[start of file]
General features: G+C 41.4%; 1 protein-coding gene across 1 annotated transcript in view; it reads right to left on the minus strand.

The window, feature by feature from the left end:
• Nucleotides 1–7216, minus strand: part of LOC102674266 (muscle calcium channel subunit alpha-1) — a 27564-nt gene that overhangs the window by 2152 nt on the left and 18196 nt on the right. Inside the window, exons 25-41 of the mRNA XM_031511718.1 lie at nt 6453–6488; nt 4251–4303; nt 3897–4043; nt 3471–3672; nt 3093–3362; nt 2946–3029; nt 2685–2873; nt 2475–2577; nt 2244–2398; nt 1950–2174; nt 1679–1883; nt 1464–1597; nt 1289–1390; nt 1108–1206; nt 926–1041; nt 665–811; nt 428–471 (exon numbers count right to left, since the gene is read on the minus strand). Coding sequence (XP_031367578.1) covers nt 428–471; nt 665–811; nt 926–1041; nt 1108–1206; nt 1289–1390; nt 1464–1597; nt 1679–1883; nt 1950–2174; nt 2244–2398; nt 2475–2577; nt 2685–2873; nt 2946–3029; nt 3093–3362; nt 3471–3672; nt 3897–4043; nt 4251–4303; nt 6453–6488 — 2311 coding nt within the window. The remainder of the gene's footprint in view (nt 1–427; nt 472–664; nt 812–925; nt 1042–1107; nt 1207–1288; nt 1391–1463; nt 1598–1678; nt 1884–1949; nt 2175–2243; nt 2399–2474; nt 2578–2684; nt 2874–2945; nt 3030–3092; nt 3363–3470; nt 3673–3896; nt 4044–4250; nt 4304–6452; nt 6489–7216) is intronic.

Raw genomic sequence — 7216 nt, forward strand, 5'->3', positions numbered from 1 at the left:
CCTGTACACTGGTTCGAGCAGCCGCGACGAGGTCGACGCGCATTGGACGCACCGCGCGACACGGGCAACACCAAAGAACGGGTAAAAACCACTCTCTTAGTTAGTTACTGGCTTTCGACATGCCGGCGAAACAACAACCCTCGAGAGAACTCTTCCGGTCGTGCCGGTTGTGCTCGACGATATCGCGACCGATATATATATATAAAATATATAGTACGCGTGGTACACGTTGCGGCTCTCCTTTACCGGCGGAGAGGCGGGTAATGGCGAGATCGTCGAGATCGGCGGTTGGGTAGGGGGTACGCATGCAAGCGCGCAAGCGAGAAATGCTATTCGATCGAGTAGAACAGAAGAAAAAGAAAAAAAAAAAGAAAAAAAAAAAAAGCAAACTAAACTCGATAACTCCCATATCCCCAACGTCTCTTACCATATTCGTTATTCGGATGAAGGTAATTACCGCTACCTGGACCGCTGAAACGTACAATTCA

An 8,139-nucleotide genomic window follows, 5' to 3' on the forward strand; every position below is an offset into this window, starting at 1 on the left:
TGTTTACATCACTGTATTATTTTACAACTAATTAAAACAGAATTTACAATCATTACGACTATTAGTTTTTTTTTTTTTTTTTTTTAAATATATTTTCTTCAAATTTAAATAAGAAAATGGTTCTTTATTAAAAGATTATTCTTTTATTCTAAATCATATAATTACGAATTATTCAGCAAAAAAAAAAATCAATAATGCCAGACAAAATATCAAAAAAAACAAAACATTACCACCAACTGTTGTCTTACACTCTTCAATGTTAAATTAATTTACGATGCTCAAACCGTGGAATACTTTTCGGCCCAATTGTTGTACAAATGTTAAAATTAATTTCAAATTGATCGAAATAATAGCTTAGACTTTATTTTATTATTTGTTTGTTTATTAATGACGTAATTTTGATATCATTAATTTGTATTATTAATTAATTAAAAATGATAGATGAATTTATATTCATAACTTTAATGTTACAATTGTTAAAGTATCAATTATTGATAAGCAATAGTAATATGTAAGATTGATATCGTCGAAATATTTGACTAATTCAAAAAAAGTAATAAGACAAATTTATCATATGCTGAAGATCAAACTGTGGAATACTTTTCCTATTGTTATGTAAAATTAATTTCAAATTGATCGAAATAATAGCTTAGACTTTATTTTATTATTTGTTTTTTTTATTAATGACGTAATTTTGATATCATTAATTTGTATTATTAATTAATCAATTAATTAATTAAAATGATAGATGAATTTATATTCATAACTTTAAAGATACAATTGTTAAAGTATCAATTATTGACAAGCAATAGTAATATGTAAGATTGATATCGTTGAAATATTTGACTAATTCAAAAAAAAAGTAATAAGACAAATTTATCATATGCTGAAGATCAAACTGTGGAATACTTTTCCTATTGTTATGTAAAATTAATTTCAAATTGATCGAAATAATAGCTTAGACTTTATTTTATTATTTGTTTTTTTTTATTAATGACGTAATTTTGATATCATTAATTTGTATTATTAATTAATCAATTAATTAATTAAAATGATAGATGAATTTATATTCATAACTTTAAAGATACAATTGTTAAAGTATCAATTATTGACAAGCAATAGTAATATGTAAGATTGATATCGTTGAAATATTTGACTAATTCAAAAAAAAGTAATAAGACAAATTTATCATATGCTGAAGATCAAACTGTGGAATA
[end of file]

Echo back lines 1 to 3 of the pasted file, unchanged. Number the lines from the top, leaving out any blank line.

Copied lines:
General features: G+C 41.4%; 1 protein-coding gene across 1 annotated transcript in view; it reads right to left on the minus strand.

The window, feature by feature from the left end:
• Nucleotides 1–7216, minus strand: part of LOC102674266 (muscle calcium channel subunit alpha-1) — a 27564-nt gene that overhangs the window by 2152 nt on the left and 18196 nt on the right. Inside the window, exons 25-41 of the mRNA XM_031511718.1 lie at nt 6453–6488; nt 4251–4303; nt 3897–4043; nt 3471–3672; nt 3093–3362; nt 2946–3029; nt 2685–2873; nt 2475–2577; nt 2244–2398; nt 1950–2174; nt 1679–1883; nt 1464–1597; nt 1289–1390; nt 1108–1206; nt 926–1041; nt 665–811; nt 428–471 (exon numbers count right to left, since the gene is read on the minus strand). Coding sequence (XP_031367578.1) covers nt 428–471; nt 665–811; nt 926–1041; nt 1108–1206; nt 1289–1390; nt 1464–1597; nt 1679–1883; nt 1950–2174; nt 2244–2398; nt 2475–2577; nt 2685–2873; nt 2946–3029; nt 3093–3362; nt 3471–3672; nt 3897–4043; nt 4251–4303; nt 6453–6488 — 2311 coding nt within the window. The remainder of the gene's footprint in view (nt 1–427; nt 472–664; nt 812–925; nt 1042–1107; nt 1207–1288; nt 1391–1463; nt 1598–1678; nt 1884–1949; nt 2175–2243; nt 2399–2474; nt 2578–2684; nt 2874–2945; nt 3030–3092; nt 3363–3470; nt 3673–3896; nt 4044–4250; nt 4304–6452; nt 6489–7216) is intronic.